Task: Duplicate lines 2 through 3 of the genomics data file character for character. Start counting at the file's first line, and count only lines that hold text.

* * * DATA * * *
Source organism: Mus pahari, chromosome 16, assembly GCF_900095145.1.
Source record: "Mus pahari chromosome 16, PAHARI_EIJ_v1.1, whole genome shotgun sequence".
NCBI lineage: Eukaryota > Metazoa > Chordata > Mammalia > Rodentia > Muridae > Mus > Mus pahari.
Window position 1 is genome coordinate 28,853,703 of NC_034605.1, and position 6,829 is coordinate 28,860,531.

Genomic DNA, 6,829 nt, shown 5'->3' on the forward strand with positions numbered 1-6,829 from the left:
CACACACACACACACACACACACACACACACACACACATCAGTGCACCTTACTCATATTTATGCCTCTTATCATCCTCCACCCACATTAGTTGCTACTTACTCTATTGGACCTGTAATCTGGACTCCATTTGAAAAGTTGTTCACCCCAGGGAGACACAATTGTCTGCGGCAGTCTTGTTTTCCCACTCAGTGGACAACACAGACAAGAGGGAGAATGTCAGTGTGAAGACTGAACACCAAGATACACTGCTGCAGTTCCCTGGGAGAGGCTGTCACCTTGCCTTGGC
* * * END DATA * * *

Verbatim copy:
Source record: "Mus pahari chromosome 16, PAHARI_EIJ_v1.1, whole genome shotgun sequence".
NCBI lineage: Eukaryota > Metazoa > Chordata > Mammalia > Rodentia > Muridae > Mus > Mus pahari.